Mixed Cleaning - No Clean and Water Soluble

Mixed Cleaning - No Clean and Water Soluble
What problems might we encounter if we clean no clean boards using a water wash systems set up to clean water soluble fluxes. The Assembly Brothers, Jim Hall and Phil Zarrow, discuss the problems that can occur.
Board Talk
Board Talk is presented by Phil Zarrow and Jim Hall of ITM Consulting.
Process Troubleshooting, Failure Analysis, Process Audits, Process Set-up
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Phil Zarrow
Phil Zarrow
With over 50 years experience in PCB assembly, Phil is one of the leading experts in SMT process failure analysis. He has vast experience in SMT equipment, materials and processes.
Jim Hall
Jim Hall
A Lean Six-Sigma Master Blackbelt, Jim has a wealth of knowledge in soldering, thermal technology, equipment and process basics. He is a pioneer in the science of reflow.


Welcome to Board Talk. This is Phil Zarrow and Jim Hall, the Assembly Brothers, also known by day as ITM Consulting. We're here to answer process questions to do with SMT. Today's question comes from a Mr. P.H., in Texas, who writes,

I have a closed-loop batch wash system used in SMT, running a water-soluble process. An associate wants to clean assemblies that were hand-soldered with a no-clean through our batch wash.

The solder chemistry is the same, 63/37, but the manufacturers are different. Of course, one is no-clean and one is water-soluble. Does this pose potential problems for the assembly or equipment? I prefer not to introduce the no-clean into my SMT environment, since the system is closed-loop.

Hey, good for you, Mr. P.H. Keep them the heck away from your cleaner with that stuff. What the heck? You don't want him messing that thing up.

Well, the most important thing, though, is that he's not going to clean his no-clean residues with a straight water cleaner.

No, he's going to make one hell of a mess, is what he's going to do.

Well, he might. It really depends on the individual no-clean chemistry. No-clean is not one thing, it is a wide family of many different formulations using many chemicals.

Some can be cleaned with water and a saponifier, others require very special solvents and cleaning processes so you have to match the cleaning processes for no-clean to the specific no-clean flux formulation you're dealing with.

There is no universal solvent, IPA, or anything else that's going to get it all off. It's a common mistake that any people make. But most importantly you're not going to clean it with pure water.

So that's the bottom line. If you want to allow him to introduce his boards with a no-clean flux that he's planning to wash off he would have to introduce a saponifier to the system.

As far as changing it over from running straight aqueous, he would have to talk to the saponifier companies as to what proportion of saponifier to put in there.

I suppose that you could say, "I'll run everything with a saponifier," but that's an additional cost and maintenance, and you've got to make sure that your closed-loop system will handle it. There are just a whole lot of issues. So I guess our advice is no, don't try it. It's not going to clean a no-clean, and it could potentially mess up your pure water batch system, even with a closed-loop.

Yep, and that hopefully answers this question. And on that note, this is Phil Zarrow with Jim Hall, your Assembly Brothers, bidding you farewell, and remember, whatever you do,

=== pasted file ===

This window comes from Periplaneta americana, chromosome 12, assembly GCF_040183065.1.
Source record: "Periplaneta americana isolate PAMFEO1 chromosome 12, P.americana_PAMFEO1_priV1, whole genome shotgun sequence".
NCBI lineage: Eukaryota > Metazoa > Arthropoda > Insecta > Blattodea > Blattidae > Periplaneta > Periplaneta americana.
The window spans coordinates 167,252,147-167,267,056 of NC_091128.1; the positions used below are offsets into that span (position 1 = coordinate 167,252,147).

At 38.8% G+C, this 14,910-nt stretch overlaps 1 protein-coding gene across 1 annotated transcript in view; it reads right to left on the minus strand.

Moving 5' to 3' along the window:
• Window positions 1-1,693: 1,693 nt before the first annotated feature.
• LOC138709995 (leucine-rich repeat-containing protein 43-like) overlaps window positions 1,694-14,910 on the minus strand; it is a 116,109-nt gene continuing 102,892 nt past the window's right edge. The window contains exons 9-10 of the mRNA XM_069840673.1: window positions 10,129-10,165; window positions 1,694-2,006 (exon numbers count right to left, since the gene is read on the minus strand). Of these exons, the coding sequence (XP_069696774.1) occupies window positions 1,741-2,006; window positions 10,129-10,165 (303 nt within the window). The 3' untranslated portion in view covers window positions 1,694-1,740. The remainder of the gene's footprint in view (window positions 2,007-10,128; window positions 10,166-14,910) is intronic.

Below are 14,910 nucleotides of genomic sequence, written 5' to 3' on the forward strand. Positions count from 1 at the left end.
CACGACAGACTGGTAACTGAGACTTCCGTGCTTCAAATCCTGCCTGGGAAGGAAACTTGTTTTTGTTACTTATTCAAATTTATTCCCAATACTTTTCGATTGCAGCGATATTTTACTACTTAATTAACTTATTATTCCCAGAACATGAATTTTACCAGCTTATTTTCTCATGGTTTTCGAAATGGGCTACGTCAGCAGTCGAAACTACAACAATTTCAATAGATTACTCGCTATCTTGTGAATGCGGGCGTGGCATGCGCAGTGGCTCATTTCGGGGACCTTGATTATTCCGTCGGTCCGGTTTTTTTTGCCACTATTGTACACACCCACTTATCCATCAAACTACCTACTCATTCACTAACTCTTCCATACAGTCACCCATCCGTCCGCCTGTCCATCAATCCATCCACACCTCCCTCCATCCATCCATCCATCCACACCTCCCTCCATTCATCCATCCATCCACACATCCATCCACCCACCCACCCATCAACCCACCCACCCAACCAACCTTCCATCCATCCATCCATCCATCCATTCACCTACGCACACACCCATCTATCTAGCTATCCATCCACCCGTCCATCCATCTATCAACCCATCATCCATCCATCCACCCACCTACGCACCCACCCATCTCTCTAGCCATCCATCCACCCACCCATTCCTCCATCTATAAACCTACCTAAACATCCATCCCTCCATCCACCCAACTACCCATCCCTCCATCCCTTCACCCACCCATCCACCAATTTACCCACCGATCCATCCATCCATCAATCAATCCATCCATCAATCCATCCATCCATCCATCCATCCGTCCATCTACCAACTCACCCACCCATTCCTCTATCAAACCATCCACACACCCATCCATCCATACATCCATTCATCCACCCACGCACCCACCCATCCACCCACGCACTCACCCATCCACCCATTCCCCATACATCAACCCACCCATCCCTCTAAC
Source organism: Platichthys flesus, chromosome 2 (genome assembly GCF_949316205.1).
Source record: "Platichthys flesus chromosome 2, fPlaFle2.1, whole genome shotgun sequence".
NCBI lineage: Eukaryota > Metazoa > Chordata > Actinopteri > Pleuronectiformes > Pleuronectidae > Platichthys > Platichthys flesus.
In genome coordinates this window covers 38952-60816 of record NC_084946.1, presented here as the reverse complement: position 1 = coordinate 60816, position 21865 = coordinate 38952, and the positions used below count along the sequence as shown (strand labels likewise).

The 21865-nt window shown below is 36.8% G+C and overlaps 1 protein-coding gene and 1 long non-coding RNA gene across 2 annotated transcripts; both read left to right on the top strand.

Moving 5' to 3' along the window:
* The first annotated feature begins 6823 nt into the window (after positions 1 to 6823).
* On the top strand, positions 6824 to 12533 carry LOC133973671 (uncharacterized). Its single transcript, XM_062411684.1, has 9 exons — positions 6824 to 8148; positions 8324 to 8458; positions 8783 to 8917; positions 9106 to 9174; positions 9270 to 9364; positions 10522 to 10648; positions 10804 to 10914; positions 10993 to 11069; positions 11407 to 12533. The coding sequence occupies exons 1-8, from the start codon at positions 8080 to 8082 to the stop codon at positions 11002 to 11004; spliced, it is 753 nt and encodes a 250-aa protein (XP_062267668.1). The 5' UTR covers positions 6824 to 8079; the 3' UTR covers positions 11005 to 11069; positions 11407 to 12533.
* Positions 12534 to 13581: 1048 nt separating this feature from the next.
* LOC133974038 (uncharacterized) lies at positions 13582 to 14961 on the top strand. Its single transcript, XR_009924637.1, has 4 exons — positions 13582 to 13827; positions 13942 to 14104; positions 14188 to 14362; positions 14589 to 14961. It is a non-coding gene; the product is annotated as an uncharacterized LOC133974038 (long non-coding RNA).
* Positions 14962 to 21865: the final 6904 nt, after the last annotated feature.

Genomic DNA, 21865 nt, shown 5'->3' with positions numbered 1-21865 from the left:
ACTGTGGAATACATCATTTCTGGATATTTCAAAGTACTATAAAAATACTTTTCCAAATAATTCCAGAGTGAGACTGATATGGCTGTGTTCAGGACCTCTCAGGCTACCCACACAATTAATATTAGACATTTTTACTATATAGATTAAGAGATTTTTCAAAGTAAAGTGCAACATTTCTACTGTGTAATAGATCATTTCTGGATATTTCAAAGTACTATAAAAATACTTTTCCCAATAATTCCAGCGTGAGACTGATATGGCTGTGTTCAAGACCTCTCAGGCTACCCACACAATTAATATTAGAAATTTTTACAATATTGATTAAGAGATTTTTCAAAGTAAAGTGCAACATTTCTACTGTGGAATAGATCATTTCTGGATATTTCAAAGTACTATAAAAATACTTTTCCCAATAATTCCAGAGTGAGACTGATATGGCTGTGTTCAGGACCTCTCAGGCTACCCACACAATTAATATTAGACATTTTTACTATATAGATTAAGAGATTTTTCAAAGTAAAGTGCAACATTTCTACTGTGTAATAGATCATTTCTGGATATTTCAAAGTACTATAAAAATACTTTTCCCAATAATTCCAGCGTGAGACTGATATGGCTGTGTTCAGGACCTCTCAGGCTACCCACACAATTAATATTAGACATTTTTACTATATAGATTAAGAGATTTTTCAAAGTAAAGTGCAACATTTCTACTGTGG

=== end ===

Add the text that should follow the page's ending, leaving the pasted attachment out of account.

Don't solder like my brother.

And don't solder like my brother.


Applying WS flux after any no clean process is not recommended for a number of reasons. Many no clean fluxes cannot be removed by water alone and the residue properties can be adversely impacted with exposure to liquid water at pressure and temperature. Also, the ionic components of the WS flux can be absorbed by the remaining no clean residue and alter the residue properties. If cleaning must be performed, all residues should be removed which usually requires the addition of wash chemistry to the cleaning process.
Timothy ONeill, AIM
We are exploring something similar to what Bill @ Smart Sonic mentioned. Is there a problem with cleaning a No-clean board?

On some of our products we would like to build the double side SMT with No-Clean but later install some hand soldered parts with OA. Followed by washing the assembly.

The reasoning behind this would that hand soldering with no-clean tends to have more residue than OA and in addition using no-clean for double side SMT does not require an immediate wash.

We are evaluating the process. Some no-clean materials show the white residue when cleaned.

Any experience?

Gregory Cronin, CASE Assembly Solutions Inc
Regarding mixing OA with No-clean. You say water will not clean the no-clean, but as no-clean does NOT require cleaning, my question is: will the water "hurt" the no-clean? If not, you should end up with the water washable being cleaned and the no-clean still "no-clean (not cleaned). Or, will the no-clean develop a "white residue", etc.?
Bill Schreiber, Smart Sonic, USA
At one time we used Alpha 6100 series no clean. It had a very long stencil life and it never dried to a hard crusty material. You could place "Late Parts" a couple days later and things would solder OK.

The big problem was cleaning a board after rework, you can not remove the no clean flux, it makes a mess. So we gave up and used WS, late parts became hand soldered parts.

Is there anything out there that you know of that is a "None Complete Dry Out" WS flux? I would love to know.

I deal with loads of quick turn proto and short runs. Holding a placed job before reflow is important.
Bob Kondner

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